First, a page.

A-side B-side Gallery
352 Mare Street
Public opening: Thursday 23rd November 7-9.30pm
Sam Hacking’s paintings are on appearance a rich evocation of Englishness and familiarity. The scenes depicted feel commonplace, almost ‘pretty’,but there’s an air of quiet menace running through the work. There is much we can’t see, with odd perspectives and inaccessibility into the painting, with paths leading round the corner, fences running into nothing and skies that are completely unreal. It’s the known rendered unknown. There’s a sense of being out of time as each landscape is so ‘clean’, with no real sign of human presence, cars or houses.
‘Crossing the Open Place’ is a subtle and quiet reflection of Sam’s experience of anxiety within the landscape. Having lived with agoraphobia for most of her life, each scene is of a place where that anxiety has been heightened, both in a natural and unnatural sense. A dictionary definition of agoraphobia is: ‘Extreme or irrational fear of open places’.
“My work over the years has been almost a personal documentation of my anxiety, echoing the different stages of agoraphobia I’ve experienced over time. It is a tethering to how far I’ve come. Each one is a marker for my journey outward, away from being house bound to literally moving across the country over the years. Time becomes compressed and stationary. In the beginning I was repeatedly painting an image of a field behind my house, as that’s as far as I could physically travel, whereas nowadays the paintings are born from anywhere in the U.K. What will be really interesting is how my work will evolve when I can get abroad, or whether they’ll be about my agoraphobia at all anymore.”
Initially explored through sculpture and performance on her BA at The Slade School of Art, her first paintings were actually born out of a performance where she gave tiny landscapes out to members of the public who were travelling abroad (in a performance called ‘The Traveller’), as if the paintings were selfportraits and thus acted as talisman in getting herself abroad. Shows that followed this continued to play around with performance and sculptural ideals, creating works on paper, postage stamps, playing cards, all involving some kind of live performance (a piece called ‘Tiger by the Tail’ involves 52 tiny landscapes on the backs of playing cards, repeatedly shuffled and laid out on a table by a croupier).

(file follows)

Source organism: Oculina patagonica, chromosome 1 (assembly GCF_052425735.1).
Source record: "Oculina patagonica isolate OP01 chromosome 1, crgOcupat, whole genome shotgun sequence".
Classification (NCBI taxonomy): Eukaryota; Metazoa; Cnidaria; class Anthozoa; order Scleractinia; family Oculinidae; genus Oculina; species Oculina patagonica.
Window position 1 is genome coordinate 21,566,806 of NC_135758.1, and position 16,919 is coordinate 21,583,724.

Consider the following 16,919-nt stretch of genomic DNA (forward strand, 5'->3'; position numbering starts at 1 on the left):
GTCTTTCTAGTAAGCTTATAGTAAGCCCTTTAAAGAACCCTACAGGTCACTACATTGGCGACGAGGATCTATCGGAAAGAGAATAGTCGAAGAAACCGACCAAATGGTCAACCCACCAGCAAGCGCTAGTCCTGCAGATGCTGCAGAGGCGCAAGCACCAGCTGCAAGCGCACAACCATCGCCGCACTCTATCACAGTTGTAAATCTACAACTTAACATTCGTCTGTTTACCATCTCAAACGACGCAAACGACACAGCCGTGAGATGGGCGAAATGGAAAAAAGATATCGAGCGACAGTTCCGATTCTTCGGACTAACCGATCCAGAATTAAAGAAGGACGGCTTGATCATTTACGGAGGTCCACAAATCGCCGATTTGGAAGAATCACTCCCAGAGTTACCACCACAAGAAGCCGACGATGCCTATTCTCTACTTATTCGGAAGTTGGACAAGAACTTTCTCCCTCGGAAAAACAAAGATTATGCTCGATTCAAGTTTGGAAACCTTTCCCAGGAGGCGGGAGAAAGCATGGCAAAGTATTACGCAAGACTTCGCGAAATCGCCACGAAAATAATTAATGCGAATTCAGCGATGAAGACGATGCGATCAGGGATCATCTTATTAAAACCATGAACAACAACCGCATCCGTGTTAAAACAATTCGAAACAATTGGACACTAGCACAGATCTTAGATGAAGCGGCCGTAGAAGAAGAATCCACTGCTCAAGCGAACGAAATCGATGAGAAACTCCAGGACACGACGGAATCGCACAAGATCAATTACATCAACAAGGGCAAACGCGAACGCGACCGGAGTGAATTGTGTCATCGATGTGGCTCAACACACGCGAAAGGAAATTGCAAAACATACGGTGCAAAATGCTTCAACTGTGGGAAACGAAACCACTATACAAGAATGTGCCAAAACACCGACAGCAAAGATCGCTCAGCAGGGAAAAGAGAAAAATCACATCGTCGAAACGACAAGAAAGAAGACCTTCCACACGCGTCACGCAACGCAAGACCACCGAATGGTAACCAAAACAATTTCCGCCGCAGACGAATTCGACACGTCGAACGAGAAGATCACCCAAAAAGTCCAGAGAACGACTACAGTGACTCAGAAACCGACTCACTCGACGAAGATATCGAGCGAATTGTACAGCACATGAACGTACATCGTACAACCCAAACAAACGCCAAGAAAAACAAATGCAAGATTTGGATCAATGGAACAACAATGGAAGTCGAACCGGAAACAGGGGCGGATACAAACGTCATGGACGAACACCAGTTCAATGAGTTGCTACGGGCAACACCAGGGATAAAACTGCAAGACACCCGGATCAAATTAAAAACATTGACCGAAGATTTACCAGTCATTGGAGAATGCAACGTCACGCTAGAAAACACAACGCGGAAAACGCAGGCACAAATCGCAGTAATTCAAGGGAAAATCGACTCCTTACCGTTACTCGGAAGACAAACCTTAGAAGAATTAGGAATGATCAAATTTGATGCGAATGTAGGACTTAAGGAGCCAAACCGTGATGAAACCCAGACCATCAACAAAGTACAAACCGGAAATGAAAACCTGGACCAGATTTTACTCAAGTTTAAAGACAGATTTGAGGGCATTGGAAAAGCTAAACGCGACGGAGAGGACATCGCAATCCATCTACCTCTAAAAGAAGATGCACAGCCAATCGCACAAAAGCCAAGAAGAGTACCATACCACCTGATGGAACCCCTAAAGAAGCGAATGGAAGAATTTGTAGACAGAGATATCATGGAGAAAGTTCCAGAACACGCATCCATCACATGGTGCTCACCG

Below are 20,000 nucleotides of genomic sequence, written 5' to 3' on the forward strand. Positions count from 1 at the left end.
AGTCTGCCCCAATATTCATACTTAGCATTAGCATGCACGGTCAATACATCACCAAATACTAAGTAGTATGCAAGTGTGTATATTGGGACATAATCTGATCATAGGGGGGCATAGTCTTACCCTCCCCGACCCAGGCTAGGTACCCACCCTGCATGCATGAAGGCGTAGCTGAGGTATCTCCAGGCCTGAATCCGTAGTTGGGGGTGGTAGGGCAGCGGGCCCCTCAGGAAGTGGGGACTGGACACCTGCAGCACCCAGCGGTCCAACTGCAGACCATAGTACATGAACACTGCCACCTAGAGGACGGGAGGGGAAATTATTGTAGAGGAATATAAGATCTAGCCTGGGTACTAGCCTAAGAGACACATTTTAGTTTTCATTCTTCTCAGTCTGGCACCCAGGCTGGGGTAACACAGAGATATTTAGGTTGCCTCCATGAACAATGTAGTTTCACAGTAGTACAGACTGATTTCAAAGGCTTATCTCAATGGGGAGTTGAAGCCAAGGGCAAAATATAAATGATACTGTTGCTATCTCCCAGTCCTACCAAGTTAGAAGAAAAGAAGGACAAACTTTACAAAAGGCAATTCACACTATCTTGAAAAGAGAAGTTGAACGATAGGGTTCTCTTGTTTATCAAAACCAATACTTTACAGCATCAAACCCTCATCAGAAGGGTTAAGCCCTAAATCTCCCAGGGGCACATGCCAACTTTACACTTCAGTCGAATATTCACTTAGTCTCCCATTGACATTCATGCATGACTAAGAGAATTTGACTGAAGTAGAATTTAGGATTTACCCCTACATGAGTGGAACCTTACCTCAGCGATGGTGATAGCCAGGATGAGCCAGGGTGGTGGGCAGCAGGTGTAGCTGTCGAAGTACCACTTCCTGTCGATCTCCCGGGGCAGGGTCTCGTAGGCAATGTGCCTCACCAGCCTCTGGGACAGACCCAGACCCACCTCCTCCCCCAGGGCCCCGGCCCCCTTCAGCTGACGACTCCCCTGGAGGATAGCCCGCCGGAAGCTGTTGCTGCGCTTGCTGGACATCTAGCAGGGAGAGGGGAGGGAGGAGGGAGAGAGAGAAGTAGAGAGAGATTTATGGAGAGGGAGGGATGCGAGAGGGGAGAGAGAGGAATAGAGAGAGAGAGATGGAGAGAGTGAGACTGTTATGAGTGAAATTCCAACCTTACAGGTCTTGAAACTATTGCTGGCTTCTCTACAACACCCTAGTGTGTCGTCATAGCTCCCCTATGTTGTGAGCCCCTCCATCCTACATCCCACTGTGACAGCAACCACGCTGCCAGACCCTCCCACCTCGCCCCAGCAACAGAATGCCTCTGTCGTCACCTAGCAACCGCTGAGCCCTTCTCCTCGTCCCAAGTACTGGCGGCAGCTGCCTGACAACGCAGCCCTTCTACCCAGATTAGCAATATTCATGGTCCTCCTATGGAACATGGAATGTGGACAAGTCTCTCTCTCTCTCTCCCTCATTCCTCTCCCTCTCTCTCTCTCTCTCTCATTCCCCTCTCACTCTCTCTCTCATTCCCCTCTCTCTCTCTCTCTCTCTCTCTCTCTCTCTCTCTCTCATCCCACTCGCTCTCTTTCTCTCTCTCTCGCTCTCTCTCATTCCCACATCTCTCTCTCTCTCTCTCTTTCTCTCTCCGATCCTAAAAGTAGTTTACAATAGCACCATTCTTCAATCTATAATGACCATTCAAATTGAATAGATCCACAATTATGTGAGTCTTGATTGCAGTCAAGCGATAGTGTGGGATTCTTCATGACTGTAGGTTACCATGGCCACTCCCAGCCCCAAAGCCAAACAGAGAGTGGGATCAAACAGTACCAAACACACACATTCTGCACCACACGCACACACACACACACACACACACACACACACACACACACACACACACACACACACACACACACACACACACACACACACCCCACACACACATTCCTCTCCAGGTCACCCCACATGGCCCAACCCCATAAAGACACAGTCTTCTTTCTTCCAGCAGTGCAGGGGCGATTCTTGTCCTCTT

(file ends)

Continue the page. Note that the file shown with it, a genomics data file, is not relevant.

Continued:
“In my early works I often used performance, text and different mediums to paint the landscapes on because I still felt very uncomfortable just dealing with the paintings directly. I had such an intense connection to landscapes, it felt too exposing just showing the paintings on their own. Even though the subject matter didn’t necessarily convey my agoraphobia in any obvious way to the viewer, it nevertheless felt very obvious to me and I didn't feel comfortable enough to put myself out there in that way. When you have just paintings on a wall with no tricks of performative work to distract you, then you have to confront what’s within the work directly, which for years I wasn’t mentally strong enough to do.”
Growing up in Norfolk and Suffolk have definitely influenced some of the work, with a nod to flat horizons and marsh lands. But what’s interesting is how the paintings are constructed to dictate how you move into them. There are obstacles that the viewer either has to stop at or navigate around, be it lines of reeds or tree trunks, alongside sweeping roads or paths taking you off to a point in the painting with no destination. There is a sense of warding off the viewer, or deliberately directing them so they have no choice but to follow the various lines into the scenery. Similar hues of colour seem to repeat throughout the works, either being quite sombre tones, or colours that are borderline garish and sickly, evoking either a sense of anxiety or foreboding as if you’re about to stumble across a body.
‘Crossing the Open Place’ is a stripped back exhibition with the paintings standing on their own, and thus Sam Hacking’s most mature work to date. The paintings share a profound sense of purpose, being vehicles for the study of her agoraphobia and identity. In spite of her paintings being executed with great detail, they’re far from photographic or realistic and remain as landscapes in a suspended state, giving the viewer a glimpse of a connection to the place and an attempt to have ownership of it in some way. It is a body of work showing that landscape painting doesn't simply have to depict a place or a state of affairs, but a state of mind. A moment where leaves don’t decay on the floor, grass doesn’t move upwards, there are no seasons or even a sense of tomorrow; the viewer is left briefly out of time with a sense of uneasiness